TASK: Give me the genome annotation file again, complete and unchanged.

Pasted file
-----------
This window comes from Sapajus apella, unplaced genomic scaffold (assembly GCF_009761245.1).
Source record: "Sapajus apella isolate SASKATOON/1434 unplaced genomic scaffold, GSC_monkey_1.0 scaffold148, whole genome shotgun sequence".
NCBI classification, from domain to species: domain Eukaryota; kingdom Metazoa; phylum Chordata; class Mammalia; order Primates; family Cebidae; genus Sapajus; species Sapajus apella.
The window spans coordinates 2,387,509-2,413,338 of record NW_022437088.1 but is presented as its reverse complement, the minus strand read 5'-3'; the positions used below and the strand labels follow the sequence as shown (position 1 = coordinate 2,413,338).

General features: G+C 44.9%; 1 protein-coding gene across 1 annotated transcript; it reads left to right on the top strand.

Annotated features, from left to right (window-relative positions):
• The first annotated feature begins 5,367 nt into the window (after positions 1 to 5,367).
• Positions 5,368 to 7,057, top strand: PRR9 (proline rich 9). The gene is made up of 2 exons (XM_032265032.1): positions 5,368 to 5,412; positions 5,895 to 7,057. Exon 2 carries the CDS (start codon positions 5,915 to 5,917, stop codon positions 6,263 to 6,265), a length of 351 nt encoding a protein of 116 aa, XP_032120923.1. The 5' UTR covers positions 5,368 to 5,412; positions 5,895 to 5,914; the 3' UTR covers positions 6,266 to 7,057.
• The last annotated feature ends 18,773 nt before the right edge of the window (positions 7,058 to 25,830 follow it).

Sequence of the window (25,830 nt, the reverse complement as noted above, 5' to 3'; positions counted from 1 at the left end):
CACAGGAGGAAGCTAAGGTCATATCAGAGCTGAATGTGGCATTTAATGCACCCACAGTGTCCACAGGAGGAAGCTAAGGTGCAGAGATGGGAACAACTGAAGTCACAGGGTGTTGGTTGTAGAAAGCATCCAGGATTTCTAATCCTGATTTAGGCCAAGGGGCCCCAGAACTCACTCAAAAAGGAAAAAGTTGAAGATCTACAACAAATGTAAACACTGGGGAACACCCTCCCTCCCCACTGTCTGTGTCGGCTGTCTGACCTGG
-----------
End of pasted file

This window comes from Sapajus apella, unplaced genomic scaffold (assembly GCF_009761245.1).
Source record: "Sapajus apella isolate SASKATOON/1434 unplaced genomic scaffold, GSC_monkey_1.0 scaffold148, whole genome shotgun sequence".
NCBI classification, from domain to species: domain Eukaryota; kingdom Metazoa; phylum Chordata; class Mammalia; order Primates; family Cebidae; genus Sapajus; species Sapajus apella.
The window spans coordinates 2,387,509-2,413,338 of record NW_022437088.1 but is presented as its reverse complement, the minus strand read 5'-3'; the positions used below and the strand labels follow the sequence as shown (position 1 = coordinate 2,413,338).

General features: G+C 44.9%; 1 protein-coding gene across 1 annotated transcript; it reads left to right on the top strand.

Annotated features, from left to right (window-relative positions):
• The first annotated feature begins 5,367 nt into the window (after positions 1 to 5,367).
• Positions 5,368 to 7,057, top strand: PRR9 (proline rich 9). The gene is made up of 2 exons (XM_032265032.1): positions 5,368 to 5,412; positions 5,895 to 7,057. Exon 2 carries the CDS (start codon positions 5,915 to 5,917, stop codon positions 6,263 to 6,265), a length of 351 nt encoding a protein of 116 aa, XP_032120923.1. The 5' UTR covers positions 5,368 to 5,412; positions 5,895 to 5,914; the 3' UTR covers positions 6,266 to 7,057.
• The last annotated feature ends 18,773 nt before the right edge of the window (positions 7,058 to 25,830 follow it).

Sequence of the window (25,830 nt, the reverse complement as noted above, 5' to 3'; positions counted from 1 at the left end):
CACAGGAGGAAGCTAAGGTCATATCAGAGCTGAATGTGGCATTTAATGCACCCACAGTGTCCACAGGAGGAAGCTAAGGTGCAGAGATGGGAACAACTGAAGTCACAGGGTGTTGGTTGTAGAAAGCATCCAGGATTTCTAATCCTGATTTAGGCCAAGGGGCCCCAGAACTCACTCAAAAAGGAAAAAGTTGAAGATCTACAACAAATGTAAACACTGGGGAACACCCTCCCTCCCCACTGTCTGTGTCGGCTGTCTGACCTGG